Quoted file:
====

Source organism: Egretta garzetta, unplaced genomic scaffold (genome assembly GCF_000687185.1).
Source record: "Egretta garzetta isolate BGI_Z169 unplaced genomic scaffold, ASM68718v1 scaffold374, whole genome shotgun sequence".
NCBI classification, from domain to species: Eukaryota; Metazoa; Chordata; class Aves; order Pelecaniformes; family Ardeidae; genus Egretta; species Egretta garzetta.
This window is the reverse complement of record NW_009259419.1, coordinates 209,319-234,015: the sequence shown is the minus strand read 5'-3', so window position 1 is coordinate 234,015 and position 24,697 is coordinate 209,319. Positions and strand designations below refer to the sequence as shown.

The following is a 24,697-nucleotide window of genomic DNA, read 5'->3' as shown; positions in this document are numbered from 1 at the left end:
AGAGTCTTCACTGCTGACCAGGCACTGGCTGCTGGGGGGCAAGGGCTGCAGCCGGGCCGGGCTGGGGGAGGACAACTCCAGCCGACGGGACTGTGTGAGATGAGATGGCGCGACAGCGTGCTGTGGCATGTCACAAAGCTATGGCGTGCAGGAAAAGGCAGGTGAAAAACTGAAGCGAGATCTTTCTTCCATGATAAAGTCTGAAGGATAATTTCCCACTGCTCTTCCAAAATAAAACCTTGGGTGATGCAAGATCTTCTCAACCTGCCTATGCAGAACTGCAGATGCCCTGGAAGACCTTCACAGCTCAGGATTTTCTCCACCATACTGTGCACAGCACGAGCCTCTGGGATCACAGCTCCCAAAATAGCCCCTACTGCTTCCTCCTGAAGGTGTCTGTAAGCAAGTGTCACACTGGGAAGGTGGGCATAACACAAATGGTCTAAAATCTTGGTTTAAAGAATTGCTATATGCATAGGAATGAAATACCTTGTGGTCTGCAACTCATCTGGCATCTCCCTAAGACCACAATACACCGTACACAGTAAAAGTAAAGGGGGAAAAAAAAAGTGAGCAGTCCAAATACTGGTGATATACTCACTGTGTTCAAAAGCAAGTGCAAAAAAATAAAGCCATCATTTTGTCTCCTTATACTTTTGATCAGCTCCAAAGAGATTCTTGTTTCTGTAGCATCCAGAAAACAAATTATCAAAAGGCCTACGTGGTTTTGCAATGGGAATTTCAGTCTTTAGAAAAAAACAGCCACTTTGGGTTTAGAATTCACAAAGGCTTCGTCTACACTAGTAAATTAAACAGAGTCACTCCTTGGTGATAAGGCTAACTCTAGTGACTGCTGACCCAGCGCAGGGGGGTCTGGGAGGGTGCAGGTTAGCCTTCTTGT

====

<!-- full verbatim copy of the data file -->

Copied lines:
Source organism: Egretta garzetta, unplaced genomic scaffold (genome assembly GCF_000687185.1).
Source record: "Egretta garzetta isolate BGI_Z169 unplaced genomic scaffold, ASM68718v1 scaffold374, whole genome shotgun sequence".
NCBI classification, from domain to species: Eukaryota; Metazoa; Chordata; class Aves; order Pelecaniformes; family Ardeidae; genus Egretta; species Egretta garzetta.
This window is the reverse complement of record NW_009259419.1, coordinates 209,319-234,015: the sequence shown is the minus strand read 5'-3', so window position 1 is coordinate 234,015 and position 24,697 is coordinate 209,319. Positions and strand designations below refer to the sequence as shown.

The following is a 24,697-nucleotide window of genomic DNA, read 5'->3' as shown; positions in this document are numbered from 1 at the left end:
AGAGTCTTCACTGCTGACCAGGCACTGGCTGCTGGGGGGCAAGGGCTGCAGCCGGGCCGGGCTGGGGGAGGACAACTCCAGCCGACGGGACTGTGTGAGATGAGATGGCGCGACAGCGTGCTGTGGCATGTCACAAAGCTATGGCGTGCAGGAAAAGGCAGGTGAAAAACTGAAGCGAGATCTTTCTTCCATGATAAAGTCTGAAGGATAATTTCCCACTGCTCTTCCAAAATAAAACCTTGGGTGATGCAAGATCTTCTCAACCTGCCTATGCAGAACTGCAGATGCCCTGGAAGACCTTCACAGCTCAGGATTTTCTCCACCATACTGTGCACAGCACGAGCCTCTGGGATCACAGCTCCCAAAATAGCCCCTACTGCTTCCTCCTGAAGGTGTCTGTAAGCAAGTGTCACACTGGGAAGGTGGGCATAACACAAATGGTCTAAAATCTTGGTTTAAAGAATTGCTATATGCATAGGAATGAAATACCTTGTGGTCTGCAACTCATCTGGCATCTCCCTAAGACCACAATACACCGTACACAGTAAAAGTAAAGGGGGAAAAAAAAAGTGAGCAGTCCAAATACTGGTGATATACTCACTGTGTTCAAAAGCAAGTGCAAAAAAATAAAGCCATCATTTTGTCTCCTTATACTTTTGATCAGCTCCAAAGAGATTCTTGTTTCTGTAGCATCCAGAAAACAAATTATCAAAAGGCCTACGTGGTTTTGCAATGGGAATTTCAGTCTTTAGAAAAAAACAGCCACTTTGGGTTTAGAATTCACAAAGGCTTCGTCTACACTAGTAAATTAAACAGAGTCACTCCTTGGTGATAAGGCTAACTCTAGTGACTGCTGACCCAGCGCAGGGGGGTCTGGGAGGGTGCAGGTTAGCCTTCTTGT